The search area to be scoured for the missing Malaysia Airlines flight MH370 is set to be changed following new analysis of an attempt to call the plane by satellite phone.
With only weeks to go before contractors head back underwater in the most extensive aviation recovery operation of all time, officials said they have new data suggesting the Boeing 777 may have taken a different path.
Investigators have developed new methods for analysing data from attempted satellite calls in the months since the plane vanished while en route from Kuala Lumpur to Beijing on 8 March.
And in a press conference yesterday, the Australian deputy prime minister Warren Truss said that research suggested the jet "might have turned south [towards the southern Indian Ocean] a little earlier than we had previously expected".
The overall search area remains unchanged, Mr Truss said. However, the Australian Transport Safety Bureau chief commissioner, Martin Dolan, said he would meet with international experts next week to decide whether the 60,000-square-km zone should be extended or shifted south based on the new analysis.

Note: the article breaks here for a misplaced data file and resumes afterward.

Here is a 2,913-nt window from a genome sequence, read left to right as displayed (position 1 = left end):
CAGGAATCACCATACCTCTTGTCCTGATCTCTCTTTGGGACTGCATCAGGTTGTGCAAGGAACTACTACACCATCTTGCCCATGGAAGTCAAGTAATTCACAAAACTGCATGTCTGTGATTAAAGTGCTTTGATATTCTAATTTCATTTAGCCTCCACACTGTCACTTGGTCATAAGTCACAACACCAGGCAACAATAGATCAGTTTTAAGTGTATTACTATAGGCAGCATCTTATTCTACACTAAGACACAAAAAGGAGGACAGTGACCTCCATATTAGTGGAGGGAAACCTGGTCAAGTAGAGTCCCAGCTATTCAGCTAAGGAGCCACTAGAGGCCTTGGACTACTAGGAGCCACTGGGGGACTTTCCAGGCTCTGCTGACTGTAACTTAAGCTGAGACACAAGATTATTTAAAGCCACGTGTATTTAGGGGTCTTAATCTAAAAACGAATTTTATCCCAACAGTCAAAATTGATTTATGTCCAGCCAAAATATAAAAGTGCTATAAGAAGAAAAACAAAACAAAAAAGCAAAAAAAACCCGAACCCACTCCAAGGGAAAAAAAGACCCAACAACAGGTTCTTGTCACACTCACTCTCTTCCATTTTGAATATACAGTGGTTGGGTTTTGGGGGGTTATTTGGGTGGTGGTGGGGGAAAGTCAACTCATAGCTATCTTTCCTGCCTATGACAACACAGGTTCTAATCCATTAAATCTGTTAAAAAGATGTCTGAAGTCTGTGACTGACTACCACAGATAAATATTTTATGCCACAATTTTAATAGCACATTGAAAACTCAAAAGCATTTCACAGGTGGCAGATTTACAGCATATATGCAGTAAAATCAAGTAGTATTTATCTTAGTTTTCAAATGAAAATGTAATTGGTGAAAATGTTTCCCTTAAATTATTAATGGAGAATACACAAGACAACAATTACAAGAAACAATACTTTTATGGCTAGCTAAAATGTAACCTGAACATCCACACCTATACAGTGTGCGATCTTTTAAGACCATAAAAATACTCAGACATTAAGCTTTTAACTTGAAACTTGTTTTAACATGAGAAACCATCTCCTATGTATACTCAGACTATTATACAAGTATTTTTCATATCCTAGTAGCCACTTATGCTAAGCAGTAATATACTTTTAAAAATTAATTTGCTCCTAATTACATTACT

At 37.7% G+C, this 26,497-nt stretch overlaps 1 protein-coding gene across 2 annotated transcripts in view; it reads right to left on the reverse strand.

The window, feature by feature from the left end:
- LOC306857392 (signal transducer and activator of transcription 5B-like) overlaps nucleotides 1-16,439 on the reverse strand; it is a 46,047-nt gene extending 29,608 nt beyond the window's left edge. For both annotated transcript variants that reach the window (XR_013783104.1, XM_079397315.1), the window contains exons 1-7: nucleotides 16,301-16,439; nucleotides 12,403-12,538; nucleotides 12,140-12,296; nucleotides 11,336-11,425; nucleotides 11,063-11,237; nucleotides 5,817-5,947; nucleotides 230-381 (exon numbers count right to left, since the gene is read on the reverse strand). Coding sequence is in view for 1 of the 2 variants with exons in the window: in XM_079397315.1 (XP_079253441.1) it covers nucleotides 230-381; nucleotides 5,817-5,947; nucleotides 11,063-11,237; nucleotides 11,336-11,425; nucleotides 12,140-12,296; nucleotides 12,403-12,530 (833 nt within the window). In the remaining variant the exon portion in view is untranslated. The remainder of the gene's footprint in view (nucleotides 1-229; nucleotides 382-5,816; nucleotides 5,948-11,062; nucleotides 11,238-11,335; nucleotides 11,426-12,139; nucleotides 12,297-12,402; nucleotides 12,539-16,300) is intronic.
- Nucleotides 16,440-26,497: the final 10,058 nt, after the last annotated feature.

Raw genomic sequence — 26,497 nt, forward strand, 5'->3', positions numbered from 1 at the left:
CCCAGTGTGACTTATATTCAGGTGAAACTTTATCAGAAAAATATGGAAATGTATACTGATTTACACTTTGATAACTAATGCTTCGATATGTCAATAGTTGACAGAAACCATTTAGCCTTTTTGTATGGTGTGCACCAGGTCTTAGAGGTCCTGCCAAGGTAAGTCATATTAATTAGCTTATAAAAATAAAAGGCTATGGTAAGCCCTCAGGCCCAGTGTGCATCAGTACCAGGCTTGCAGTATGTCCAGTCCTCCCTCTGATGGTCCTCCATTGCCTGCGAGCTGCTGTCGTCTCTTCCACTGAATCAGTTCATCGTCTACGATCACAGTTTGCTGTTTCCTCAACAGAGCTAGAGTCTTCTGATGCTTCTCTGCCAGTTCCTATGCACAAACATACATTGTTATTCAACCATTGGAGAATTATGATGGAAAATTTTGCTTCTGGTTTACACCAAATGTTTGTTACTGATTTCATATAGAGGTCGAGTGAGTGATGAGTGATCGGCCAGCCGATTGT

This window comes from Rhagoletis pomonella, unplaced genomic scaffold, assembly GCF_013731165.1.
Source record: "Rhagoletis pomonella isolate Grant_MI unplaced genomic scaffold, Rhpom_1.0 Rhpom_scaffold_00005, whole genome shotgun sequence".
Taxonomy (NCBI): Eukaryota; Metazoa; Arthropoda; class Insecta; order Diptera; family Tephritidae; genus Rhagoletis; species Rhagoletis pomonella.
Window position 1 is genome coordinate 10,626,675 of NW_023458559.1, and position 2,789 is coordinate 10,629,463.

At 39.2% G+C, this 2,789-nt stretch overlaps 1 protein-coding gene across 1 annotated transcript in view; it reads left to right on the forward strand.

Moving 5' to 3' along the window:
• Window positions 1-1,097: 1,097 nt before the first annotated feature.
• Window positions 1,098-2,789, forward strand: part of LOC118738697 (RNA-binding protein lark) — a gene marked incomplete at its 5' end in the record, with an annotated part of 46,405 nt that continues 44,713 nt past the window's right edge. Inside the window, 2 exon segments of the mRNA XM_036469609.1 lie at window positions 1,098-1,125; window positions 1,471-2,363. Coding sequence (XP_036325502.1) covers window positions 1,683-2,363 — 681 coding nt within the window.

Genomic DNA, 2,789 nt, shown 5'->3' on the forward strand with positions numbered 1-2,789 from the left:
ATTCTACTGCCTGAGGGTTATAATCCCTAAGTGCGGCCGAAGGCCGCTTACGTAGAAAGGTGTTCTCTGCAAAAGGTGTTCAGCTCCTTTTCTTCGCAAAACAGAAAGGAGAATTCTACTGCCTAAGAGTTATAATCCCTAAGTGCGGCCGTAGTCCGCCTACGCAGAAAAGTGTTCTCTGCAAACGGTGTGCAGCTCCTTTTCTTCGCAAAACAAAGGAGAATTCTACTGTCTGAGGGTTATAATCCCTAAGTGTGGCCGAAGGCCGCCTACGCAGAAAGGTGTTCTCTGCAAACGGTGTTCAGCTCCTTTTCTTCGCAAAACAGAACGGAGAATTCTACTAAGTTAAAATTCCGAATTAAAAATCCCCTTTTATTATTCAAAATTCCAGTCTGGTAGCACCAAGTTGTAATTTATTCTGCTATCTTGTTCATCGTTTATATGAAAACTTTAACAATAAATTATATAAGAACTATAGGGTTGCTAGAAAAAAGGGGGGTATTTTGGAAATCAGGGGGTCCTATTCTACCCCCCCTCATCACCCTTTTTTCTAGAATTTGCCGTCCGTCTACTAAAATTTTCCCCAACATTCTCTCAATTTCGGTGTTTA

"We think we may extend that area farther south; that's the thing we're currently considering," Mr Dolan said.
The new analysis data comes from two calls Malaysia Airlines staff tried to make to the flight's crew after MH370 was reported missing from radar screens.
Mr Dolan said the new analysis suggested the jet was already flying south when the first phone call was attempted, less than 20 minutes after the plane dropped off military radar.
"Previously, there was the possibility that it could have been quite a bit later, so we had to do our modelling based on a range of possibilities as to where the aircraft turned," Mr Dolan said.
In three weeks, the Dutch contractor Fugro Survey Pty Ltd will begin the operation with three vessels towing underwater vehicles equipped with side-scan sonar, multi-beam echo sounders and video equipment, Mr Truss said.
Malaysia, as the country where the Boeing 777 was flagged, has overall responsibility for the crash investigation. But Australia has search and rescue responsibility, and China - the country of origin for most of the passengers - said today that it too agreed the search will "not be interrupted or given up".